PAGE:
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I romped, giggling, through this book. I read it standing up, I read it waiting in the car, I read it when I should have been editing my own work. I devoured it with glee. It's so very well done, you see.
I gave up reading sci-fi decades ago. I can't remember what did it in the end, I think it might have been Frank Herbert's 'Yet another Dune book that milks that last drop from something that used to be better', but sci-fi became 'just not quite my thing.'
I'm going back now.
William Gibson's book invented 'cyberpunk' and gave us the setting for films like The Matrix, Blade Runner and The Fifth Element. Cyber-thief Case has had his ability to 'jack in' to the matrix burned out of his cortex by his vengeful employers and is on a fast track to drink, drug and crime fuelled suicide when he's rescued by a mysterious chap called Armitage.
Armitage fixes the damage, but he's got a purpose for Case who embarks on a race against time as Armitage complements his repair job with sacs of time-release neurotoxin placed in Case's veins. Do the job fast or get fried is the message. Case and murderous sexbomb Molly (Who calls a murderous sexbomb 'Molly' for pity's sakes? Only a lunatic or a genius, I figured) embark on a rampage through spaceports and Case gets down and dirty inside the cyber-world of the 3D realised network that is the Matrix. And oh my, it's fun stuff.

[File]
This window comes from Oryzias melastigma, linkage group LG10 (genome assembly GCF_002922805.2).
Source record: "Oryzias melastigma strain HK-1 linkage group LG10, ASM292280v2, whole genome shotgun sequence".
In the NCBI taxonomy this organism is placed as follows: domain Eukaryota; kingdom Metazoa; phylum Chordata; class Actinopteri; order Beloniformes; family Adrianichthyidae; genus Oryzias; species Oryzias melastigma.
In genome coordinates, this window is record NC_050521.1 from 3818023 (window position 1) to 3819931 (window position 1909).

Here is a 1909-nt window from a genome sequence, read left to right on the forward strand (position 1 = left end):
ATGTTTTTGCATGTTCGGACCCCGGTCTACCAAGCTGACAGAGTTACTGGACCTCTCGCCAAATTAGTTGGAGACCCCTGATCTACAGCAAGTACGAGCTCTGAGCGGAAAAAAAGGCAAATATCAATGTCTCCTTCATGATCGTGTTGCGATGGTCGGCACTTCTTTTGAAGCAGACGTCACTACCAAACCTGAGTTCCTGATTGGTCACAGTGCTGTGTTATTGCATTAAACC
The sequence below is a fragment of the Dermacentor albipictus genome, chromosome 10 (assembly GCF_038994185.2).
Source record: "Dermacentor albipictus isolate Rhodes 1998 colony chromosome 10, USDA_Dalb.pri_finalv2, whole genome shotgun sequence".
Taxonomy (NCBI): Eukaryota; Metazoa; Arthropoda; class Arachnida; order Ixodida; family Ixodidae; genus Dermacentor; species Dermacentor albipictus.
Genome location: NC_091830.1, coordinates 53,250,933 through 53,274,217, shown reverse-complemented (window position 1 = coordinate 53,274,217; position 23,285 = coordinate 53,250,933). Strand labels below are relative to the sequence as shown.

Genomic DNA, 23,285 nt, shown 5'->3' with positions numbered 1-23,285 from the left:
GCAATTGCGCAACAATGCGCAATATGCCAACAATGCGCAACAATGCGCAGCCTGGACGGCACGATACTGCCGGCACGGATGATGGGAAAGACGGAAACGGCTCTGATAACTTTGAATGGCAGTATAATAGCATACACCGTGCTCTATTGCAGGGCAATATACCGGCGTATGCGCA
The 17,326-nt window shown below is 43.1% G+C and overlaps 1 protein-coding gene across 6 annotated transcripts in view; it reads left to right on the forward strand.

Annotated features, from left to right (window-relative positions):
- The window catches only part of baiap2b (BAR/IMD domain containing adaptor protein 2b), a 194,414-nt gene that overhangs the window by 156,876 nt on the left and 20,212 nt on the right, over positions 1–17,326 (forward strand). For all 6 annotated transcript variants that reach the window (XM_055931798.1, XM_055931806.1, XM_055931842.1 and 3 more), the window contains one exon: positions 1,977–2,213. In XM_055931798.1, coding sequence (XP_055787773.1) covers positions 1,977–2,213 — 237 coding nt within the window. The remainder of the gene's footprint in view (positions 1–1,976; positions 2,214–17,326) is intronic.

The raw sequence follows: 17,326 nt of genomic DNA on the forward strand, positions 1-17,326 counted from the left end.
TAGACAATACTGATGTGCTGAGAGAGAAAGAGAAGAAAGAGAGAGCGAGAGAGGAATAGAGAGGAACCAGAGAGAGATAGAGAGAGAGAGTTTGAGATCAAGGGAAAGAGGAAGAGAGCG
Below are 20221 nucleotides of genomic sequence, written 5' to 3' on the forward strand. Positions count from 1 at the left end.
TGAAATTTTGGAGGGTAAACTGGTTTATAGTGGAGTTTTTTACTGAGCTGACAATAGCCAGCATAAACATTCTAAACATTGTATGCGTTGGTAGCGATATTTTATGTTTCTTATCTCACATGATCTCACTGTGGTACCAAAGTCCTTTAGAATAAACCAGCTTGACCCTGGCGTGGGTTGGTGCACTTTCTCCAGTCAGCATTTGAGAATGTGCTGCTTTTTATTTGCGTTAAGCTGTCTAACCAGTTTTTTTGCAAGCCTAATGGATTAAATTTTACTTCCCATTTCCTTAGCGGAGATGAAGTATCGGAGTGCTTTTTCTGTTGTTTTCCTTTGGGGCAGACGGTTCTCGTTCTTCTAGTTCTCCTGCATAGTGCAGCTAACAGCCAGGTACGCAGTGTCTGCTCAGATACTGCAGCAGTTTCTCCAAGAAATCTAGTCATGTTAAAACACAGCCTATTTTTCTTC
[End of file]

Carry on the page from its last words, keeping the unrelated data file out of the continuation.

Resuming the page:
That I could be so blown away by this book today only had me wondering what this did to readers back in 1984. And that Gibson only trips up twice with his future technologies, as far as I could see, is little short of miraculous. In one scene, Case is fencing a valuable contraband of three megabytes of RAM. Well, I remember in 1984 three meg of RAM was like ten Yottabytes now. It was a huge amount. We were creating pioneering samplers using an Apple IIe with, wait for it, 64k of memory. My car key's probably got 3 meg in it.
In another technoflub, Case uses a payphone. Cute. But that just added to the fun for me, a little like playing a vintage synth that still sounds better than today's smartest sampler. This book is truly a classic and I'm very glad indeed I picked it up in a 'don't know what to put on the Kindle next' random moment.
If you hadn't got the message by now, let me just add I can't recommend it highly enough.